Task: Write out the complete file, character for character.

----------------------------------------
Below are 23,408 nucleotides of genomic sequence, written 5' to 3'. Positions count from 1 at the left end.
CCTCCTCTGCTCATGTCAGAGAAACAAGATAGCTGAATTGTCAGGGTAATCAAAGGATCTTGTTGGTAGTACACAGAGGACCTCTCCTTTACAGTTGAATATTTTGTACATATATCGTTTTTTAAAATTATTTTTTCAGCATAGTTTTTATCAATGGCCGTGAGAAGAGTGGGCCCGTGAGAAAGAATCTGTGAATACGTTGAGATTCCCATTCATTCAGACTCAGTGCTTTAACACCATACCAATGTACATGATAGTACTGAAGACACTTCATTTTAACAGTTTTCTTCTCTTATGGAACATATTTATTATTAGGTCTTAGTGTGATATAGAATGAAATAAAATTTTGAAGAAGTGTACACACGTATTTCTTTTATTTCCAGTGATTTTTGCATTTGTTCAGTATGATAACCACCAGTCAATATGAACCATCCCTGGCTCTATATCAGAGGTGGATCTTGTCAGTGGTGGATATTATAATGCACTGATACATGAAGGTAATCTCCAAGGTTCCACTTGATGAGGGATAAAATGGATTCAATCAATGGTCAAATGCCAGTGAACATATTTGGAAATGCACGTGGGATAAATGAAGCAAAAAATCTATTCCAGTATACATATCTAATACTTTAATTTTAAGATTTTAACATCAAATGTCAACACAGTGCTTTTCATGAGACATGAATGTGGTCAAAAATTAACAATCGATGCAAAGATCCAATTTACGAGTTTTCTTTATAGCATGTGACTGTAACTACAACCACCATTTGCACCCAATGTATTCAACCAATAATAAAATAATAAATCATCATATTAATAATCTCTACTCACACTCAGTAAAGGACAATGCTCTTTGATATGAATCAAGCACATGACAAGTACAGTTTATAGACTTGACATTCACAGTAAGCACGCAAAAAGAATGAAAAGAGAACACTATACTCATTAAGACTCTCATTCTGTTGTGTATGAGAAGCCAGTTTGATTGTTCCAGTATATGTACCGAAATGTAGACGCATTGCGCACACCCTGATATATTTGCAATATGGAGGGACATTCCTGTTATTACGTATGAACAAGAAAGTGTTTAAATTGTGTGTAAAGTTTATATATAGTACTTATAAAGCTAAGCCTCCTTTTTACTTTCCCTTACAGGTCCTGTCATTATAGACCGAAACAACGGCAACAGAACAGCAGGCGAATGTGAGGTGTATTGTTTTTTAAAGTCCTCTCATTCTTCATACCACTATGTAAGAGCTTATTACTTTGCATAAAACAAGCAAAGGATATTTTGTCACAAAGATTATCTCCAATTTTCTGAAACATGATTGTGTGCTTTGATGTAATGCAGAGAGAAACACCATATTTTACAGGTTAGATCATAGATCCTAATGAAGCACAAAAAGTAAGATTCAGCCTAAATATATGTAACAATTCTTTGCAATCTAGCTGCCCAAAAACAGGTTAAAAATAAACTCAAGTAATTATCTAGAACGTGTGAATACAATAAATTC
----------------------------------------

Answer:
Below are 23,408 nucleotides of genomic sequence, written 5' to 3'. Positions count from 1 at the left end.
CCTCCTCTGCTCATGTCAGAGAAACAAGATAGCTGAATTGTCAGGGTAATCAAAGGATCTTGTTGGTAGTACACAGAGGACCTCTCCTTTACAGTTGAATATTTTGTACATATATCGTTTTTTAAAATTATTTTTTCAGCATAGTTTTTATCAATGGCCGTGAGAAGAGTGGGCCCGTGAGAAAGAATCTGTGAATACGTTGAGATTCCCATTCATTCAGACTCAGTGCTTTAACACCATACCAATGTACATGATAGTACTGAAGACACTTCATTTTAACAGTTTTCTTCTCTTATGGAACATATTTATTATTAGGTCTTAGTGTGATATAGAATGAAATAAAATTTTGAAGAAGTGTACACACGTATTTCTTTTATTTCCAGTGATTTTTGCATTTGTTCAGTATGATAACCACCAGTCAATATGAACCATCCCTGGCTCTATATCAGAGGTGGATCTTGTCAGTGGTGGATATTATAATGCACTGATACATGAAGGTAATCTCCAAGGTTCCACTTGATGAGGGATAAAATGGATTCAATCAATGGTCAAATGCCAGTGAACATATTTGGAAATGCACGTGGGATAAATGAAGCAAAAAATCTATTCCAGTATACATATCTAATACTTTAATTTTAAGATTTTAACATCAAATGTCAACACAGTGCTTTTCATGAGACATGAATGTGGTCAAAAATTAACAATCGATGCAAAGATCCAATTTACGAGTTTTCTTTATAGCATGTGACTGTAACTACAACCACCATTTGCACCCAATGTATTCAACCAATAATAAAATAATAAATCATCATATTAATAATCTCTACTCACACTCAGTAAAGGACAATGCTCTTTGATATGAATCAAGCACATGACAAGTACAGTTTATAGACTTGACATTCACAGTAAGCACGCAAAAAGAATGAAAAGAGAACACTATACTCATTAAGACTCTCATTCTGTTGTGTATGAGAAGCCAGTTTGATTGTTCCAGTATATGTACCGAAATGTAGACGCATTGCGCACACCCTGATATATTTGCAATATGGAGGGACATTCCTGTTATTACGTATGAACAAGAAAGTGTTTAAATTGTGTGTAAAGTTTATATATAGTACTTATAAAGCTAAGCCTCCTTTTTACTTTCCCTTACAGGTCCTGTCATTATAGACCGAAACAACGGCAACAGAACAGCAGGCGAATGTGAGGTGTATTGTTTTTTAAAGTCCTCTCATTCTTCATACCACTATGTAAGAGCTTATTACTTTGCATAAAACAAGCAAAGGATATTTTGTCACAAAGATTATCTCCAATTTTCTGAAACATGATTGTGTGCTTTGATGTAATGCAGAGAGAAACACCATATTTTACAGGTTAGATCATAGATCCTAATGAAGCACAAAAAGTAAGATTCAGCCTAAATATATGTAACAATTCTTTGCAATCTAGCTGCCCAAAAACAGGTTAAAAATAAACTCAAGTAATTATCTAGAACGTGTGAATACAATAAATTC